Besides setting new employment standards, the act also has set out other minimum requirements known as modern awards. Some of the requirements to be contained in the modern awards scheme for example include minimum rates in different industries. The federal government created the Australian industrial relations commission to review the modernization of the new awards as set out in the act. These awards will be streamlined according to the dynamics of different industries (FWA, 2010, Para.2-3).
Another important change that has been introduced through this act is the increased entry rights for labor union officials. Labor union officials are allowed to enter workplaces to carry out investigations on various circumstances than they were allowed in the past. The legislation encourages the different parties that find themselves in labor disputes to use collective bargaining rather than individual agreements. The ‘no disadvantage test’ will no longer be used under the fair work act; it is instead replaced by the new ‘better off overall test’. Furthermore, the distinction between union and non-union employment agreements is abolished within this act ((FWA, 2010, Para.26).
In regard to industrial action, Moens and Jones 2009, p.189, observe that the fair work act still retains some of the rules and regulations that were used to restrict industrial action in the past. Protected industrial actions can only be done through negotiated agreements. The ballot box processes have been ‘streamlined’ by the government so that the process is not very difficult. Under the fair work act, the concept of the’ bargaining period’ will not be used any longer. In addition to the above changes, new general protection guidelines will be introduced. They cover issues like employees participation in industrial activities, discrimination rights and other workplace-related rights. Employers will no longer be able to dismiss their employees based on particular grounds.
Compton and Nankervis, 2009, p.176, explain that in addition to the above changes, a new body –the Minimum wage commission will be part of the Act and the commission will be responsible for setting the minimum wages for employees in various industries. The commission will replace the Australian fair pay commission. Another institution that was established through this act is Fair work Australia which replaces the AIRC, the workplace authority and the workplace Ombudsman and will be responsible for dealing with enterprise agreements, resolving disputes, ensuring good faith bargaining and addressing claims of unfair dismissal.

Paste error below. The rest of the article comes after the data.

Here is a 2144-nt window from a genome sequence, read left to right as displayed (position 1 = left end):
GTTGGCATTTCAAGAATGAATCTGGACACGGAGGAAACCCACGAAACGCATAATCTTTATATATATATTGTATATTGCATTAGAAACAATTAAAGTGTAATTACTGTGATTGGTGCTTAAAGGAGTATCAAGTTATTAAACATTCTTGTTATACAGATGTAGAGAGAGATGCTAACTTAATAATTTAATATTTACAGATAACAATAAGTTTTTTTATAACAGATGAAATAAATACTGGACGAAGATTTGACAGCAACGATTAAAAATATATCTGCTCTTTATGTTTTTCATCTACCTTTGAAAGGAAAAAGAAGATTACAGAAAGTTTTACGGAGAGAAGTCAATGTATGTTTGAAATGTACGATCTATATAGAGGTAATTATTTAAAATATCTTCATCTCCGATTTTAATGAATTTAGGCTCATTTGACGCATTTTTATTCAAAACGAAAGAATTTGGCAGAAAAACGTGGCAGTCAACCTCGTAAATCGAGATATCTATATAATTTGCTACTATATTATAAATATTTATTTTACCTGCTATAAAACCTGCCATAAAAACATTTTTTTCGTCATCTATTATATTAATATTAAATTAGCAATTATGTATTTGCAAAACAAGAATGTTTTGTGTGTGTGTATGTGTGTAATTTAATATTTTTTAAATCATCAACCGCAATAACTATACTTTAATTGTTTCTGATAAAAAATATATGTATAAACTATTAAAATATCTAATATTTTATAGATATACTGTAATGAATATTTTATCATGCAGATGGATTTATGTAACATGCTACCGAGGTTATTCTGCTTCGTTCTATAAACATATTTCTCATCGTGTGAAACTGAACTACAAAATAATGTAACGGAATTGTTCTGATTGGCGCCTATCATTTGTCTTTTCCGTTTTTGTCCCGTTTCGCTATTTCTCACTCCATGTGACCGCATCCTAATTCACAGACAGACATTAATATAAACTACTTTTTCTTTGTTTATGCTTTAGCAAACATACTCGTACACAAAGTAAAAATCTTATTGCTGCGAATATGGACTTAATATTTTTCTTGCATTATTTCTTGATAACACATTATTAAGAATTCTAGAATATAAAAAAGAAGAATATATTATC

The FW act also has restored numerous provisions on unfair dismissals. It is important to note that the act also bars employees who have been dismissed genuinely as a result of nonperformance to make a claim. The small business dismissal code serves as a protection for small businesses through dismissal claims (Arup, 2006, p.256).
Following the above explanations, it is clear that significant changes have occurred in six distinct areas as far as workplace relations in Australia are concerned. These particular areas include; the national industrial relations system, the minimum legislative standards, awards, agreements, termination of employment and industrial institutions (CCH editors, 2009, p.4).
According to Price, 2007, p.557, what can be regarded as a national industrial relations system was established during the work choices reform period which covers the period between March 2006 and March 2008. During this time, the federal government intended to improve employment levels and national economic performance by dispensing unfair dismissal laws for companies under a certain size, removing the “no disadvantage test” which had sought to ensure workers were not left disadvantaged by changes in legislation and requiring workers to submit their certified agreements directly to workplace authority rather than going through the Australian industrial relations commission.
On the other hand, the national industrial relations system under the FW act was intended to widen the scope of the federal system through the creation of a uniform system for the private sector. In regard to awards, the role played by awards under the work choices act was rather limited. For example, if an employee was subject to a workplace agreement, the person could not fall back on the awards that underlie the agreement if the agreement was terminated by the employer. The number of federal allowed to be employees was minimal under the work choices. Work choices established a process of verifying awards through the AIRC (Riley &Sheldon, 2008, p.172).